Virtual reality (VR), once prohibitively expensive, is becoming a viable commercial product. Decades ago, the technology simply wasn’t there. Now, consumers have flocked to buy VR headsets like HTC Vive, PlayStation VR, and Oculus Rift.
The numerous failures of virtual reality are falling away from memory, and we’re beginning to see companies and consumers embrace the nascent tech. AR, or augmented reality, has softened the blows of past failures even further with successful AR apps generating a great amount of value.
Some remain skeptical as to the impact of VR. Some contend that virtual reality applications are vaporware, or that the technology inherently has no room to grow. Quite the opposite is true, however. VR is making more headway than you may think.
Let’s take a look at the numbers: The Play Station PSVR has sold more than 2 million units, well over Sony’s projections for the hardware. Software creation has jumped considerably for VR. Even more impressively, AR has become a substantial subset of revenue-generating of apps on smartphone platforms. Look at the example of Pokemon Go, an augmented reality app that has generated US$1 billion in revenue. Even more impressively, the VR/AR market as a whole has generated US$3.4 billion.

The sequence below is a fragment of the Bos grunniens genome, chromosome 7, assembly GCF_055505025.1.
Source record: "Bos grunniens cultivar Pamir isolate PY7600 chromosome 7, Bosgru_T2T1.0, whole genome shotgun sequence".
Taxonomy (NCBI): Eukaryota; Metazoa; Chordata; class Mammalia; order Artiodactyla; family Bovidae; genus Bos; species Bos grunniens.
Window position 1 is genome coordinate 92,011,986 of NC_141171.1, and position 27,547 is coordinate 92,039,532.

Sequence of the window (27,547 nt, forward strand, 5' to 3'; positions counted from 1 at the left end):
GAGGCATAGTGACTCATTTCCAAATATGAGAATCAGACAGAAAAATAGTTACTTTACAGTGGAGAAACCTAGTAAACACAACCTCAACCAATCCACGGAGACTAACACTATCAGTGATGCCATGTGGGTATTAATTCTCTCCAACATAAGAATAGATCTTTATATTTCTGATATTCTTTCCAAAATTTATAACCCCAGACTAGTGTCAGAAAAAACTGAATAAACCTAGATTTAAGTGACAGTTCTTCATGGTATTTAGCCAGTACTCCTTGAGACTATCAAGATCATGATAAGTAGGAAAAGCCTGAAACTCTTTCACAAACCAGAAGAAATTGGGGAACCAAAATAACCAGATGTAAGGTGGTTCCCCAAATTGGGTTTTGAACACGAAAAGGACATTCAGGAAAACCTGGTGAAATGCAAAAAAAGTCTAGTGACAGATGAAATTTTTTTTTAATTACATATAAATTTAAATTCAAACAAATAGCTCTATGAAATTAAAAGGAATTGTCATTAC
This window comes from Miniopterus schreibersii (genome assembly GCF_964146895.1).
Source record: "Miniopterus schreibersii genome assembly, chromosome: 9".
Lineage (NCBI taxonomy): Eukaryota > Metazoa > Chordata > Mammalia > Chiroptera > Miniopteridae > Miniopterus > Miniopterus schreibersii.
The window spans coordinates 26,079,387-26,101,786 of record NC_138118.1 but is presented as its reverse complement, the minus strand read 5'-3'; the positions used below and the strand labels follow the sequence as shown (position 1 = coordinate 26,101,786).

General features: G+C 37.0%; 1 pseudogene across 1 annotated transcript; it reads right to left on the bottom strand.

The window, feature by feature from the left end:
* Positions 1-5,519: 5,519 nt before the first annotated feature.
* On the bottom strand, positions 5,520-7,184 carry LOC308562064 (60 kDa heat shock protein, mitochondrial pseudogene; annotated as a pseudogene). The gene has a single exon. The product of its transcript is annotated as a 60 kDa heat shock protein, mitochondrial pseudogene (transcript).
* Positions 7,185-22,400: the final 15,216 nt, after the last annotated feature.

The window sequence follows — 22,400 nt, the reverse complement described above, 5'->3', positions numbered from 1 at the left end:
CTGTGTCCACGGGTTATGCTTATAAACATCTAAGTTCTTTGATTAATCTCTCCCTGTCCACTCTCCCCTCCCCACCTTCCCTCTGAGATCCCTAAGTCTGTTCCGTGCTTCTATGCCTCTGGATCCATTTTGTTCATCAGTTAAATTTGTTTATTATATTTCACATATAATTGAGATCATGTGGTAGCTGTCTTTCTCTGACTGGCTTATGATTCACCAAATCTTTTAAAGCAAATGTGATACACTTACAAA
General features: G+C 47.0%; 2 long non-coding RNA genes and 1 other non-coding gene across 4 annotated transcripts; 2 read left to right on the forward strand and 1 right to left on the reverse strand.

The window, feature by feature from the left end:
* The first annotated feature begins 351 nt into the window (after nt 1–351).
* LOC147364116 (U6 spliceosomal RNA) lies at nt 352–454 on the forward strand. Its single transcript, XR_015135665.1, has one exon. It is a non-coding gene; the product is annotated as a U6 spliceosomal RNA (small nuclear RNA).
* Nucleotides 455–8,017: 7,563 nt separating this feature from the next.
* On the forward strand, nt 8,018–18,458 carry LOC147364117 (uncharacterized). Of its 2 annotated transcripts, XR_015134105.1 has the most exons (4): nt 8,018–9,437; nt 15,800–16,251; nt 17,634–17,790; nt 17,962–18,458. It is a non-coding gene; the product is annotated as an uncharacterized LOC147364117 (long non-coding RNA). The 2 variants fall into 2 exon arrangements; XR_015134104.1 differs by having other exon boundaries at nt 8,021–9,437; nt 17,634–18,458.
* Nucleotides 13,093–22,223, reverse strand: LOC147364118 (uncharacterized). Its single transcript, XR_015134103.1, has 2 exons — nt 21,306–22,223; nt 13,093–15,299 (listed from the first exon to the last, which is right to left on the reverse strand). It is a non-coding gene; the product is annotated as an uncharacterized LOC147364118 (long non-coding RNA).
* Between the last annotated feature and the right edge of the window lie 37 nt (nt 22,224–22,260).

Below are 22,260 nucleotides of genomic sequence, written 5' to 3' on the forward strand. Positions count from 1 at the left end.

What makes AR and VR so interesting is their capacity to expand all sorts of media. AR and VR can expand upon more than merely entertainment, too. The New York Times has transformed storytelling with their use of VR, which allows users of the tech to fully immerse themselves with stories from all over the world. In one story, we follow female wrestlers in Bolivia; in another we follow Syrian refugees. As different as these stories are,...
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